Tenants can rent property as tenants at-will, month-to-month, year-to-year, or in another agreed upon arrangement. New Jersey law on legal notices and evictions can be different for each type of tenant.
New Jersey law recognizes different categories of tenants.
Tenancies are treated differently depending on the timing for lease expiration or renewal, kind of property, landlord-tenant relationship, and for “holdover tenants.” Disputes may be prevented with an understanding of the applicable procedures.
This article discusses the following types of tenants:
A “month-to-month tenancy” means the lease renews each month with the same terms unless the landlord or tenant terminates the lease.
Tenants on a yearly lease that is not renewed – unless an agreement to the contrary – become month-to-month tenants if the landlord-tenant relationship continues.
Month-to-month tenancy relationships do not need an oral or written agreement – but can be implied in fact from the conduct of the landlord and tenant.
For example, if a landlord continues to collect rent and does not ask the tenant to leave upon the expiration of a 1-year lease, the tenant typically becomes month-to-month. The terms of the expired one-year lease renew each month until the tenancy ends.
This law is set forth by New Jersey statute:
“Whenever a tenant whose original term of leasing shall be for a period of one month or longer shall hold over or remain in possession of the demised premises beyond the term of the letting, the tenancy created by or resulting from acceptance of rent by the landlord shall be a tenancy from month to month in the absence of any agreement to the contrary.”N.J.S.A. 46:8-10
A judgment of possession may be properly ordered “if a tenancy from month to month has been terminated by the giving of on month’s notice to quit, which notice shall be deemed to be sufficient.” N.J.S.A. 2A:18-56.
Case Study: Month-to-Month Tenants
Tenants at Will
A “tenancy at will” may be terminated by either the landlord or tenant at any time.
Tenancies at will are created when a tenant enters with permission from the landlord for an indefinite period, with the landlord and tenant having the right to terminate the tenancy.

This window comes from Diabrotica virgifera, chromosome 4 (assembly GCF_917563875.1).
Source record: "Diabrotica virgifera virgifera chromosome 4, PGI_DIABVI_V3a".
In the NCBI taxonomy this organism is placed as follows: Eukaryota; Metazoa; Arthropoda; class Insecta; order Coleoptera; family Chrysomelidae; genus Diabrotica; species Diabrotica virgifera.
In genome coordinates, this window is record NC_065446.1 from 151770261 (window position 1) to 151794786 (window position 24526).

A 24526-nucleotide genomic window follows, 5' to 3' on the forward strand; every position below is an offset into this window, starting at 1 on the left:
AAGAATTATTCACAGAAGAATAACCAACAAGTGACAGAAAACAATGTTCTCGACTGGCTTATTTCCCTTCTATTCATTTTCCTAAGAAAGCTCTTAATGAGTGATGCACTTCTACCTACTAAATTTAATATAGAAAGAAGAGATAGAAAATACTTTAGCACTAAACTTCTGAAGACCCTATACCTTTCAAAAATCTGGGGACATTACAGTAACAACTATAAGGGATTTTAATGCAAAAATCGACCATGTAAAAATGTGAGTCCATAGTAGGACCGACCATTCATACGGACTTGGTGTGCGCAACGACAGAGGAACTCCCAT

The three “elements” of a tenancy at will are:
- Tenant enters the property with the landlord’s permission
- Length of tenancy is indefinite; and
- Landlord or tenant have the option at any point to end the tenancy.
Tenants at will are entitled to will 3-months’ notice to quit. N.J.S.A. 2A:18-56(a).
Case Study: Tenants at Will
Tenant at Sufferance
A tenancy at sufferance is created when a tenant enters with permission for a definite amount of time, and stays after that amount of time without permission.
Three elements form a tenancy at sufferance:
- Tenant enters the property with permission for a defined period of time
- Tenant stays at the property after the defined period of time
- Landlord does did not consent to the tenant staying at the property
In Wa Golf Co. v. Armored, Inc. (N.J. Super. App. Div. 2014), the Appellate Division explained that a tenant at sufferance is “‘one who comes into possession of land by lawful title, usually by virtue of a lease for a definite period, and after the expiration of the period of the lease holds over without any fresh leave from the owner.'”
Landlords can legally consent to a tenant holding over – even without an oral or written agreement. “Consent” can be implied by affirmative actions of the landlord (for example, collecting rent without taking clear action to remove the tenant).
No notice is required to evict a tenant at sufferance. A tenancy at sufferance is terminable without notice to quit.
Case Study: Tenant at Sufferance
A “year to year” tenancy is a lease for one year that automatically renews until sufficient notice is given. Year-to-year Tenants are entitled to 3-months’ notice to quit. N.J.S.A. 2A:18-56(a).
Leases can be for definite periods of time.
A common fixed-term lease is for one-year and not renewable. At the conclusion of a one-year fixed-term lease several outcomes could occur:
- The lease is renewed for another fixed period (such as 1-year).
- The landlord-tenant relationship continues as month-to-month tenancy, with original lease terms continuing.
- The tenant becomes a tenant at sufferance lease that is not renewed, the tenant would typically become a month-to-month or tenant at sufferance.
Tenants are entitled to 1-months’ notice prior to terminating a fixed-term lease. N.J.S.A. 2A:18-56(c).
Leases longer than 3-years must be in writing to be enforceable (unless terms are proven by clear and convincing evidence). N.J.S.A. 25:1-12.
Case Study: Statute of Frauds
New Jersey’s Anti-Eviction Act
Tenants protected by New Jersey’s Anti-Eviction Act may only be evicted for “good cause” defined in this statute – regardless of their status as a tenant at will or month-to-month tenant.
The Anti-Eviction Act applies to residential properties where: (1) the owner does not live at the property, or (2) the owner does live at the property, but there are more than two rental units beyond the owner-occupied unit.